Philips faces Class I recall for MRI machines at risk of explosion

Philips’ latest recall has nothing to do with its hard-hit respiratory devices division: This time around, the company has identified an issue with one of its imaging systems, instead.

Last month, Philips began sending out urgent medical device correction notices to users of the Panorama 1.0T open MRI system. The Dutch devicemaker said it found that the machines may, in some cases, be at risk of causing an explosion. The company has told customers to immediately stop using their affected Panorama systems.

The explosion risk has been linked only to magnet quench procedures. These are rare occurrences typically performed only in case of emergency to rapidly shut down an MRI machine—although unintended quenches may also occur during normal use of the machine—where its helium is quickly released through a venting system to eliminate the machine’s magnetic field and superconductive status.

A quench may lead to explosion, according to an FDA notice Wednesday, if there’s an unknown blockage in the helium venting system, which would cause pressure to build up and compromise the structural integrity of the scanner.

Not only could an explosion be strong enough to cause significant damage to the scanner and its surroundings, but it could also result in chemical exposure and suffocation by displacing the room's oxygen. Dangerous flying debris could cause brain and eye injuries, lacerations, fractures, bruises and even death, the FDA said.

Because of those risks, the agency has placed the recall in its most serious category, Class I.

In an email to Fierce Medtech, Philips confirmed that only one such explosion is known to have occurred since the Panorama system’s 2005 launch, with “zero reports of patient, user or bystander injury to date.” The sole explosion resulted only in system and property damage, according to the company, and occurred in a case “where Philips guidelines were reportedly not followed.”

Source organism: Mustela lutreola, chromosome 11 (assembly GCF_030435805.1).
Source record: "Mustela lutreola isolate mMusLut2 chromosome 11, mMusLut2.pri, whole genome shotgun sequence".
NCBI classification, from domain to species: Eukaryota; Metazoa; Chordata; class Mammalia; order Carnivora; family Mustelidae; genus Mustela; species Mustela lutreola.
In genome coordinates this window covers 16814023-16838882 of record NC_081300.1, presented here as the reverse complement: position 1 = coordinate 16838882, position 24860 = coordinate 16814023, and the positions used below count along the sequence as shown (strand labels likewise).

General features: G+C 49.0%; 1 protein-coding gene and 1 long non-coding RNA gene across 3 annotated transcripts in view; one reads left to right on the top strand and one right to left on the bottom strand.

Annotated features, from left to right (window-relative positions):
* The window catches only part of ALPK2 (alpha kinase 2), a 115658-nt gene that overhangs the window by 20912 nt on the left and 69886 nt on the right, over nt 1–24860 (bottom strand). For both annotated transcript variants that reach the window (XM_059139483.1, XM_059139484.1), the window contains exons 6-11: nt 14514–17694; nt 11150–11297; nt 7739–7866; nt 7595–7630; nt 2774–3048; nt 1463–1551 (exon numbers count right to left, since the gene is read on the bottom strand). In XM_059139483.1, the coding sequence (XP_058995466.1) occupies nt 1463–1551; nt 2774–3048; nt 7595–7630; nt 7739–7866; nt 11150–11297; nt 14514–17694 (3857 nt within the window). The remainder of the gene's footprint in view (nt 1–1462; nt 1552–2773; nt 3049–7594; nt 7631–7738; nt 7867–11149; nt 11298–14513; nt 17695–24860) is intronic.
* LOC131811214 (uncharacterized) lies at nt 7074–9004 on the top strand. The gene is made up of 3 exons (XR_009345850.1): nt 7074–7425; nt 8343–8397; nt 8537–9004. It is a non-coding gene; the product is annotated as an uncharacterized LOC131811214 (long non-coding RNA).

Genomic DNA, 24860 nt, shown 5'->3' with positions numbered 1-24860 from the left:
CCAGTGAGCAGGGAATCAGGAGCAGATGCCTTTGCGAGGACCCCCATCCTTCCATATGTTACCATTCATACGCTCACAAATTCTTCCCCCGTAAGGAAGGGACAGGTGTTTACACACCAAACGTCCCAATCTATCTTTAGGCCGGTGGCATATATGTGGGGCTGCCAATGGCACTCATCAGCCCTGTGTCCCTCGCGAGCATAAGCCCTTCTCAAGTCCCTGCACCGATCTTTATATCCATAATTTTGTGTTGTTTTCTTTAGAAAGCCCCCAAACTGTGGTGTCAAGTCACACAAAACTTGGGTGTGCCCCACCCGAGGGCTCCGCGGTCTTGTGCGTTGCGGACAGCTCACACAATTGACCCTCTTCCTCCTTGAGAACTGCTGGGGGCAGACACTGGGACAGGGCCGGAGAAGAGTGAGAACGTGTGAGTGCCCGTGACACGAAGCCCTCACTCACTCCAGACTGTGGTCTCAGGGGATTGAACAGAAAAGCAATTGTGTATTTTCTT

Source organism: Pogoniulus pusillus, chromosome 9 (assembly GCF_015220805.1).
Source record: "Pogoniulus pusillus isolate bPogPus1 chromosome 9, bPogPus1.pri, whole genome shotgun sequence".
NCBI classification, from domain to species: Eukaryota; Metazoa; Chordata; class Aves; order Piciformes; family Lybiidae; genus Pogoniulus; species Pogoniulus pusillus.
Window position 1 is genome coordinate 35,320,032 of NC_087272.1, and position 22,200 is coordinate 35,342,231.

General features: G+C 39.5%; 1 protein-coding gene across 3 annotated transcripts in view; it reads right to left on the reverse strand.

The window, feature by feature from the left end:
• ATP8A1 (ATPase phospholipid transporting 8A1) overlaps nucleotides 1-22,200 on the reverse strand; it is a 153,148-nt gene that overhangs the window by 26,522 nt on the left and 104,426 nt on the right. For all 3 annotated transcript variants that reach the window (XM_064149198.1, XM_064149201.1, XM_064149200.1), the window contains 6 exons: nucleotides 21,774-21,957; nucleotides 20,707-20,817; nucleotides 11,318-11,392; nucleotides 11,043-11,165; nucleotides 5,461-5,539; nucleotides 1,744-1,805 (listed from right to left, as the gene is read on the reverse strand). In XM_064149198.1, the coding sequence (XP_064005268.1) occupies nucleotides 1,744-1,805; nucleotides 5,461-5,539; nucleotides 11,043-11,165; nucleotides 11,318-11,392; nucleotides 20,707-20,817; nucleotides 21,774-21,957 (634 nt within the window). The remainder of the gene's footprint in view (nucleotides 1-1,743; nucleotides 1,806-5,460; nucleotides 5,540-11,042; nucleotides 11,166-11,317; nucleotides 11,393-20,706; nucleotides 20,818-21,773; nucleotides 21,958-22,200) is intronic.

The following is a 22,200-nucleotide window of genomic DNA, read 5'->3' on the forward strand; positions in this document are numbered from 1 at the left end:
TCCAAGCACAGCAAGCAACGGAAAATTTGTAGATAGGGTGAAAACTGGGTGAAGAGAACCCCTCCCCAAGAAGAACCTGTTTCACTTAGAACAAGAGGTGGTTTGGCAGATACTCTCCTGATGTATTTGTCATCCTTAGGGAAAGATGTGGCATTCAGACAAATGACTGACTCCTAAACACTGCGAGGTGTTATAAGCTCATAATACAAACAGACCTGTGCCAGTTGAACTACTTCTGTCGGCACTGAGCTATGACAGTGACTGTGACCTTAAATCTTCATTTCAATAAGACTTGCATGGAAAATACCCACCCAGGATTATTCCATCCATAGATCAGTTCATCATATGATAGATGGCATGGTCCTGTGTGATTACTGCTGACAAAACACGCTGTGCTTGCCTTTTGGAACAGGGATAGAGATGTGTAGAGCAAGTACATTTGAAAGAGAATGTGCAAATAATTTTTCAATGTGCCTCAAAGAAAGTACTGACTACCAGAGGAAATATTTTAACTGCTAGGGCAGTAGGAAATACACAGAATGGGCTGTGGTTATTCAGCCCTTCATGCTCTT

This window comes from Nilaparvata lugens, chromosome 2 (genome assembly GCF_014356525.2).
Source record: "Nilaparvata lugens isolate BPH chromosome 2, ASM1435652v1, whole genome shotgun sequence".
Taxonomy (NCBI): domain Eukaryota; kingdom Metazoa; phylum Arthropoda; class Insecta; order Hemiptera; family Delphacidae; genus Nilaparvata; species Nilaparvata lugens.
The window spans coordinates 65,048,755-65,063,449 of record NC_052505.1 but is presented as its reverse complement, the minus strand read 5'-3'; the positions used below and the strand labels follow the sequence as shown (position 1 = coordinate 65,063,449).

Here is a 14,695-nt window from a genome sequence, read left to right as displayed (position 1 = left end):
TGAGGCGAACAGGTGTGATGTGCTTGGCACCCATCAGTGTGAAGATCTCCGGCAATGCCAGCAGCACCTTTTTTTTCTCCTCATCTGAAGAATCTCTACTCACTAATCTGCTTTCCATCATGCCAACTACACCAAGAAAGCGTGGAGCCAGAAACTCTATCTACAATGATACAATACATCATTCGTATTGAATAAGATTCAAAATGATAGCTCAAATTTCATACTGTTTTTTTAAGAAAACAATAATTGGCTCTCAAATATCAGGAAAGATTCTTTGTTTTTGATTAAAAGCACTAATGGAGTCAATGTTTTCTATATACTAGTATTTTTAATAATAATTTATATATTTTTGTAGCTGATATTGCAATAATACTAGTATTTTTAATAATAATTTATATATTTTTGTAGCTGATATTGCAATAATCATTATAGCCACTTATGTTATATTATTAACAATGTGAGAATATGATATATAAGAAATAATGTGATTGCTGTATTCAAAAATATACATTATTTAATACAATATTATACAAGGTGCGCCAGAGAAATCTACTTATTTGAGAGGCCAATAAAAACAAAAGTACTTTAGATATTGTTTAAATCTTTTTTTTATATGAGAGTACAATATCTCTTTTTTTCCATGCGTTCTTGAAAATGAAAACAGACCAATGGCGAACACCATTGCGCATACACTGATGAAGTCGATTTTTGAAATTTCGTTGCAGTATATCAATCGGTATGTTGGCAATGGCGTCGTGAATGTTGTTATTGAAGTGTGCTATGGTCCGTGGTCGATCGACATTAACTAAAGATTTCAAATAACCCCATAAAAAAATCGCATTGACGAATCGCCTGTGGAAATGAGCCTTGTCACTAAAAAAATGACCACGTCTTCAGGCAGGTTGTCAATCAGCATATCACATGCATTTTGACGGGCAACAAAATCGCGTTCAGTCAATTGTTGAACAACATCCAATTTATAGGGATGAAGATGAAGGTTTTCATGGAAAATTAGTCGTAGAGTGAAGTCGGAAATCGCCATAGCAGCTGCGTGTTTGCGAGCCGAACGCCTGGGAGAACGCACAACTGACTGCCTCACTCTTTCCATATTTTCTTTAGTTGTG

In its letter to customers, in addition to asking them to immediately discontinue the use of any impacted Panorama systems and share the recall information with all users of the systems, Philips also warned against performing a manual magnet quench except in case of an emergency.

The company is in the process of sending out field service engineers to inspect and, if necessary, repair or replace parts of the system to eliminate the risk of explosion.

About 340 of the scanners are in use around the world, with nearly half of them in the U.S., according to Philips, which discontinued production and sales of that Panorama model in 2014.

The company confirmed in its emailed statement that, to date, all U.S. customers with operational systems have been informed of the issue, and about 80% have undergone inspection. Internationally, about 85% of users have been notified, and inspections have been completed on about three-quarters of the systems. Philips said it’s aiming to wrap up the inspection process in the next week before the end of the year.